The hurdles kept coming even after she joined University of Pennsylvania in 1989 as adjunct professor and researcher. While she landed teaching positions, her grant applications to study mRNA were repeatedly turned down. But Karikó kept her focus on mRNA, exploring how the single-stranded molecules of genetic code could treat a wide range of conditions―from strokes to cancer―and also protect against influenza, among other ailments. Her luck turned in 1997, when she met Weissman and the two formed a research partnership.
“I came to Penn 25 years ago and met Katalin Karikó at a copy machine,” said Weissman. At Penn’s press conference, Karikó joked that Penn should perhaps invest in more copy machines, so researchers have the opportunity to stand around, chitchat, and share their ideas. She added that she and Weissman worked in different buildings and departments, so the meeting was purely luck.
But the duo was as different as chalk and cheese. Weissman has always claimed that “Kati and I are very different people. Kati is very emotional and reactive; I’m very quiet, even-keeled, non-emotional”.
Karikó would agree. “Once Drew showed me, ‘You know, Kati, from A to B, you zigzag, zigzag, zigzag! And I am just like, straight.’ But I told him that when I zigzag, I learn so much,” she told Adam Smith, who was interviewing her on behalf of the Nobel Prize Committee after she got the award. She describes herself as “talkative and bubbling”; Drew, on the other hand, has a daily word quota, according to his wife Mary Ellen, daughters Rachel and Allison and other family members. But despite their differences, the two have maintained a two-and-a-half-decade partnership. “When you would see us looking at the data, we cut each other’s words,” Karikó told Smith. “What it means, you know, we are very ‘alive’.”
For over a decade since they first met, Weissman and Karikó worked to chemically modify mRNA so it could be used safely and effectively in vaccines. In 2005, they published a key discovery: mRNA could be altered and delivered effectively into the body to activate the body’s protective immune system. The mRNA-based vaccines elicited a robust immune response, including high levels of antibodies that attack a specific infectious disease that has not previously been encountered. Unlike other vaccines, a live or attenuated virus is not injected or required at any point.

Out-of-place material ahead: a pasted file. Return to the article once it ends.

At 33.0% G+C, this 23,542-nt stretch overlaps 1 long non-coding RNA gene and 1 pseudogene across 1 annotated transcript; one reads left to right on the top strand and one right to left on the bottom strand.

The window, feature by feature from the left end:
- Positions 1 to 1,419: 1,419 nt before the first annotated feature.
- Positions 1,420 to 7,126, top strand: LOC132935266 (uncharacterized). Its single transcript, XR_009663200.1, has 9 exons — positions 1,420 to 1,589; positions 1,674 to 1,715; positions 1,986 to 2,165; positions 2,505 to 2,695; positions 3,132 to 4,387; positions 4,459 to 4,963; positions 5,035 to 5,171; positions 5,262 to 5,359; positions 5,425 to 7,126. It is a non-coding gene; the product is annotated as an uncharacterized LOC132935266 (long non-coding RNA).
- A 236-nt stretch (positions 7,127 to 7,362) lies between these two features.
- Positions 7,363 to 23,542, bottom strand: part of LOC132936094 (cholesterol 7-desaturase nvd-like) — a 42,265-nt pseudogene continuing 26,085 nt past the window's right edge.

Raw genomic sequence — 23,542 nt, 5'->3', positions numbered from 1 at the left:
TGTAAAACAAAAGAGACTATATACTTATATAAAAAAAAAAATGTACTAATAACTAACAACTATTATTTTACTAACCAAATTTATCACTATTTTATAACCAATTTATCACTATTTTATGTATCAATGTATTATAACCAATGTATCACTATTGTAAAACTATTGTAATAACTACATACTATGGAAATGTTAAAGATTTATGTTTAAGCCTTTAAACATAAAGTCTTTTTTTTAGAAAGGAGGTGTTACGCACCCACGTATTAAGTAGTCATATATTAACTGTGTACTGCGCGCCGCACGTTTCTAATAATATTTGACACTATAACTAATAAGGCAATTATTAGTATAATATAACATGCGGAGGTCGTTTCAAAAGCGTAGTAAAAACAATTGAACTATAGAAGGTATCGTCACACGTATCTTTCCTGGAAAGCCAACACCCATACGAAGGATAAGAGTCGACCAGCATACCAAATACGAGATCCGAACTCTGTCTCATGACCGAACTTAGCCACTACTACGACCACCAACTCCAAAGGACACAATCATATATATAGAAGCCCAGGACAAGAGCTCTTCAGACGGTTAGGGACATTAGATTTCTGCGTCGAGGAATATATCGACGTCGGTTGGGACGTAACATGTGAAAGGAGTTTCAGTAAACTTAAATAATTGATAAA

Cracking the mRNA Code
Many vaccines stimulate immunity and prepare the body to fight against a specific virus by using a weakened or dead version of the actual virus. mRNA vaccines, however, carry a genetic code that causes the body’s cells to produce proteins that the immune system recognises as the virus. The immune system then builds up the necessary defenses against the viral proteins to protect against future infection and severe disease.
Prior to Weissman’s and Karikó’s breakthrough research, mRNA vaccines being developed to prevent infectious diseases did not effectively and safely elicit protective immune system responses in animal models. Weissman and Kariko changed the way the mRNA was made by including specific naturally occurring mRNA modifications that make the mRNA safer, more stable and effective for prophylactic and therapeutic purposes.
Every strand of mRNA is made up of four molecular building blocks called nucleosides. But in its altered, synthetic form, one of those building blocks, like a misaligned wheel on a car, was throwing everything off by signalling the immune system. So Karikó and Weissman simply snubbed it out for a slightly tweaked version, creating a hybrid mRNA that could sneak its way into cells without alerting the body’s defenses. Hence, base modifications in the mRNA almost eliminated the inflammatory response, a discovery that shed light on how cells recognise and respond to the nucleic acids.
Pausing the pandemic
Scientists and investors were quick to see the therapeutic promise of the technology. BioNTech set up shop in 2008, followed two years later by Moderna.
When the Covid-19 pandemic struck, the true value of the pair’s lab work was revealed in the most timely of ways, as companies worked to quickly develop and deploy vaccines to protect people from the virus. Both Pfizer-BioNTech and Moderna utilised Karikó’s and Weissman’s technology to build their highly effective vaccines to protect against severe illness and death from the virus.